Learn more at Passive House Institute U.S.: http://www.phius.org.
A collaborative team of professionals will bring the Roberts House to fruition. This is not a typical design-bid-build process where each member hands off to another. Instead, the Roberts House represents a truly successful collaboration between a Passive House architect, a Passive House builder, and sub-contractors in a hybrid design-build partnership, not just contractually but through mutual trust and respect. They are committed to and credentialed for Passive House design and construction and to demonstrating its accessibility for all different types of homeowners. The teammates bring depth of experience and interest in designing and building high-performing homes in general and Passive Houses in particular. This blog is a cooperative effort between Phil and Melinda Roberts, C2 Architecture, and Hugh Lofting Timber Framing & High Performance Building and will highlight different perspectives of the ‘journey’ from design through construction.
Founded in 2005 by husband-and-wife architects Jim and Ilka Cassidy, the full-service practice designs beautiful, comfortable, well-organized, and sustainable architecture, specializing in residential projects. Ilka Cassidy serves as Principal in Charge and Passive House Consultant for the Roberts House project while C2’s Joe DiCicco serves as Project Architect.
A native of Germany, Ilka was exposed to Passive House ideas in school. After moving to the U.S., she became one of the region’s first Certified Passive House Consultants (CPHC) in 2014. She’s also a member of the Passive House Institute US (PHIUS), Passive House Alliance US (PHA-US), and Philadelphia-based Green Building United, a group comprised of the former Delaware Valley Green Building Council, Living Building Challenge Philadelphia Chapter, and the Greater Philadelphia Passive House Association, of which she was a founding member.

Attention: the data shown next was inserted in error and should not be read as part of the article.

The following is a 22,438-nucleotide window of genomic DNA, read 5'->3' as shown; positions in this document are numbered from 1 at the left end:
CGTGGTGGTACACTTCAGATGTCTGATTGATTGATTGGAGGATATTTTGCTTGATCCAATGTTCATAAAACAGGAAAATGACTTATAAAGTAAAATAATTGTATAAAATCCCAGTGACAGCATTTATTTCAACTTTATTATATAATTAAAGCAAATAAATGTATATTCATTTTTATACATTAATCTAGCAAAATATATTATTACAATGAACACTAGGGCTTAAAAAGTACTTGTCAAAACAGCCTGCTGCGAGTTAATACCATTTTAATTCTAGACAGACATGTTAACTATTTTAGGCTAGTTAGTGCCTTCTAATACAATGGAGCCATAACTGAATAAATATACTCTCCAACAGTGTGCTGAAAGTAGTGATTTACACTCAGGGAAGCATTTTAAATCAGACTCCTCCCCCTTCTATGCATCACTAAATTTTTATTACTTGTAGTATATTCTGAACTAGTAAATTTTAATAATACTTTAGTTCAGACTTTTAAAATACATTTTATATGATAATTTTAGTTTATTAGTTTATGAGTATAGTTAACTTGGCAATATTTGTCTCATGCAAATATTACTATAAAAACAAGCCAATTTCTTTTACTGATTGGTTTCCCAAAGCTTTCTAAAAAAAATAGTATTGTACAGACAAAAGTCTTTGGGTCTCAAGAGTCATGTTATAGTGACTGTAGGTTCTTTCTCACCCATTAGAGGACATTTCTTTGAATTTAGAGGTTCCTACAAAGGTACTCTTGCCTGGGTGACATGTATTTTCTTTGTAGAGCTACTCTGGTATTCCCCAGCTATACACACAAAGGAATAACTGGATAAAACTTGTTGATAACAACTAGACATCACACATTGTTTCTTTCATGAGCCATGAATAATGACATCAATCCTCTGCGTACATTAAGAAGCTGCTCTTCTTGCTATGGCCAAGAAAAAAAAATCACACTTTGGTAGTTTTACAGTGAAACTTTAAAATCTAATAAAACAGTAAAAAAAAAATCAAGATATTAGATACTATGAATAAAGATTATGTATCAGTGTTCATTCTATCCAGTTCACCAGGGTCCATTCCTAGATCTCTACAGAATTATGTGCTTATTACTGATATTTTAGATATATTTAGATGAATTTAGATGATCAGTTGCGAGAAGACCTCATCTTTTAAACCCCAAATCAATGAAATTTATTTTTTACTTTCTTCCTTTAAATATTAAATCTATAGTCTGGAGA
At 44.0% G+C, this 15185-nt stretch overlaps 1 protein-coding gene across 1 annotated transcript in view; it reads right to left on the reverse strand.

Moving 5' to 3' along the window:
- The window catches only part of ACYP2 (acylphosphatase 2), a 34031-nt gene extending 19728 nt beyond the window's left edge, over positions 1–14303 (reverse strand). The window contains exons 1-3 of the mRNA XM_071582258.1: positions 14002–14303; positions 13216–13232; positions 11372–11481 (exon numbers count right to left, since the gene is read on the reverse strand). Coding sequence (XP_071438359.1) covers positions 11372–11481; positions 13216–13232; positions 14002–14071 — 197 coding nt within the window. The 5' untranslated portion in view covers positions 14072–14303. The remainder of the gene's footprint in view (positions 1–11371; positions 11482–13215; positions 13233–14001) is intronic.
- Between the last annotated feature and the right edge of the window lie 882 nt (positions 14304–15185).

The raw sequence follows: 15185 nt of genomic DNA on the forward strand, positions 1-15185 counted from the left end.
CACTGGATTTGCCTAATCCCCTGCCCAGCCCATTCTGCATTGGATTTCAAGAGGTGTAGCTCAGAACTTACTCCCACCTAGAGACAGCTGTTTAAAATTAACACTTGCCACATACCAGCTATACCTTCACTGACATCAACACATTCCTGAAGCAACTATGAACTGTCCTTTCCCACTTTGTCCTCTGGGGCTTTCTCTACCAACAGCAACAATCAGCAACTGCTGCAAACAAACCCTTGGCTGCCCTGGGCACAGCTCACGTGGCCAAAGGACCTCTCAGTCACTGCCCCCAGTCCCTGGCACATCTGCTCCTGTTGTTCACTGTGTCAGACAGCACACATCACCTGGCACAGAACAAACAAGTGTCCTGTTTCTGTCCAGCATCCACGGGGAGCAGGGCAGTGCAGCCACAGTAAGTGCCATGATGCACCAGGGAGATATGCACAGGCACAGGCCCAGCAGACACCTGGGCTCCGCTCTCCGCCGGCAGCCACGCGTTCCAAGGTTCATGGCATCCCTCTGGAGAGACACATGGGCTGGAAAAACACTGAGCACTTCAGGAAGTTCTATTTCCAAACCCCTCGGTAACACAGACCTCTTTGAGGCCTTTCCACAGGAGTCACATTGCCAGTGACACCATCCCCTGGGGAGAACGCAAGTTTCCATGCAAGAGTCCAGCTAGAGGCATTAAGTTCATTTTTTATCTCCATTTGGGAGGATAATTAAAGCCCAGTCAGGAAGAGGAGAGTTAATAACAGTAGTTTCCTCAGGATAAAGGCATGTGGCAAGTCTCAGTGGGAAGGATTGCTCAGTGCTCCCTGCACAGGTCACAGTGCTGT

C2’s work has been featured in the pages of Philadelphia magazine, The Philadelphia Inquirer, and Dwell.
Read more about Ilka and Joe here. | Read more about C2 and see its portfolio here.
Hugh Lofting Timber Framing & High Performance Building
Since 1974, Hugh Lofting Timber Framing & High Performance Building has crafted timber frame homes and structures throughout the U.S. Founder Hugh Lofting’s passion for the art and execution of construction is contagious and the team that works alongside him shares his dedication to craft and service. After years of integrating sustainable practices into the business, Hugh Lofting expanded into construction management for high performance buildings including certified LEED and Passive House projects. As a certified B Corporation, the company is proud to be part of a growing network redefining business according to sustainable and beneficial best practices.
The Hugh Lofting team for the Roberts House project is led by Steve Hessler, a Certified Passive House Consultant, who is serving as Construction Project Manager. Steve is adept at marrying superb quality with cost effectiveness and delivering comfort, resilience, and energy conservation to clients. His partner in the field is Myles Gibbons who handles daily construction responsibilities. Hugh Lofting remains personally involved in every project and makes regular site visits to ensure progress.
Hugh Lofting’s work has been featured in numerous national and regional publications, including gb&d, Fine Homebuilding, Building Enclosure, Electronic House, and This Old House.
Read more about Steve, Myles, and Hugh here. | Read more about Hugh Lofting and see its portfolio here.
Plumber: Kenneth J. Klein
HVAC: Chris Serik
Roofing and Siding: Bill Henkel
PHIUS+ Rater: David Berg